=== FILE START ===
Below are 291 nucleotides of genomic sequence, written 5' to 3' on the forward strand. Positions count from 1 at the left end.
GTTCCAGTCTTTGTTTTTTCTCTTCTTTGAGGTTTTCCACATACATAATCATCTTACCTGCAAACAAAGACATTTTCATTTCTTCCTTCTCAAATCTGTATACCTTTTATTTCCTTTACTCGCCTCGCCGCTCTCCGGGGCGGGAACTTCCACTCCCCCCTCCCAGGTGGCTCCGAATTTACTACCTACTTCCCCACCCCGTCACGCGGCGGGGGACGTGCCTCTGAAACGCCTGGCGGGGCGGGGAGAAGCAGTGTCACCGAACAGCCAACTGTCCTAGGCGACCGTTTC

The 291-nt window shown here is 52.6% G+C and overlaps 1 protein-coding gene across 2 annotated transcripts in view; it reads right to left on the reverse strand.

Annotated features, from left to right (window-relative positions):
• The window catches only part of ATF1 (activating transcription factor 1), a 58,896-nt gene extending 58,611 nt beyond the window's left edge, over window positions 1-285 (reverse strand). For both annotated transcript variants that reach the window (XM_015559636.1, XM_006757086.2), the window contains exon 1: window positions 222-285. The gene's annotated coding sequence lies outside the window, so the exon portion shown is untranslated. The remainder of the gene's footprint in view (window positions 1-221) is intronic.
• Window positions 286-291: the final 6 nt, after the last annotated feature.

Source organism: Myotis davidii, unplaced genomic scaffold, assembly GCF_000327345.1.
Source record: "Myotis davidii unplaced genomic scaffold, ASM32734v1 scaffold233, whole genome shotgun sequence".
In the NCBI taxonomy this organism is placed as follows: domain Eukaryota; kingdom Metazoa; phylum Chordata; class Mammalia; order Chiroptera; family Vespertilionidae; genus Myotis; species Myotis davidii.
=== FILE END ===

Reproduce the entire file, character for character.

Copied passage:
Below are 291 nucleotides of genomic sequence, written 5' to 3' on the forward strand. Positions count from 1 at the left end.
GTTCCAGTCTTTGTTTTTTCTCTTCTTTGAGGTTTTCCACATACATAATCATCTTACCTGCAAACAAAGACATTTTCATTTCTTCCTTCTCAAATCTGTATACCTTTTATTTCCTTTACTCGCCTCGCCGCTCTCCGGGGCGGGAACTTCCACTCCCCCCTCCCAGGTGGCTCCGAATTTACTACCTACTTCCCCACCCCGTCACGCGGCGGGGGACGTGCCTCTGAAACGCCTGGCGGGGCGGGGAGAAGCAGTGTCACCGAACAGCCAACTGTCCTAGGCGACCGTTTC

The 291-nt window shown here is 52.6% G+C and overlaps 1 protein-coding gene across 2 annotated transcripts in view; it reads right to left on the reverse strand.

Annotated features, from left to right (window-relative positions):
• The window catches only part of ATF1 (activating transcription factor 1), a 58,896-nt gene extending 58,611 nt beyond the window's left edge, over window positions 1-285 (reverse strand). For both annotated transcript variants that reach the window (XM_015559636.1, XM_006757086.2), the window contains exon 1: window positions 222-285. The gene's annotated coding sequence lies outside the window, so the exon portion shown is untranslated. The remainder of the gene's footprint in view (window positions 1-221) is intronic.
• Window positions 286-291: the final 6 nt, after the last annotated feature.

Source organism: Myotis davidii, unplaced genomic scaffold, assembly GCF_000327345.1.
Source record: "Myotis davidii unplaced genomic scaffold, ASM32734v1 scaffold233, whole genome shotgun sequence".
In the NCBI taxonomy this organism is placed as follows: domain Eukaryota; kingdom Metazoa; phylum Chordata; class Mammalia; order Chiroptera; family Vespertilionidae; genus Myotis; species Myotis davidii.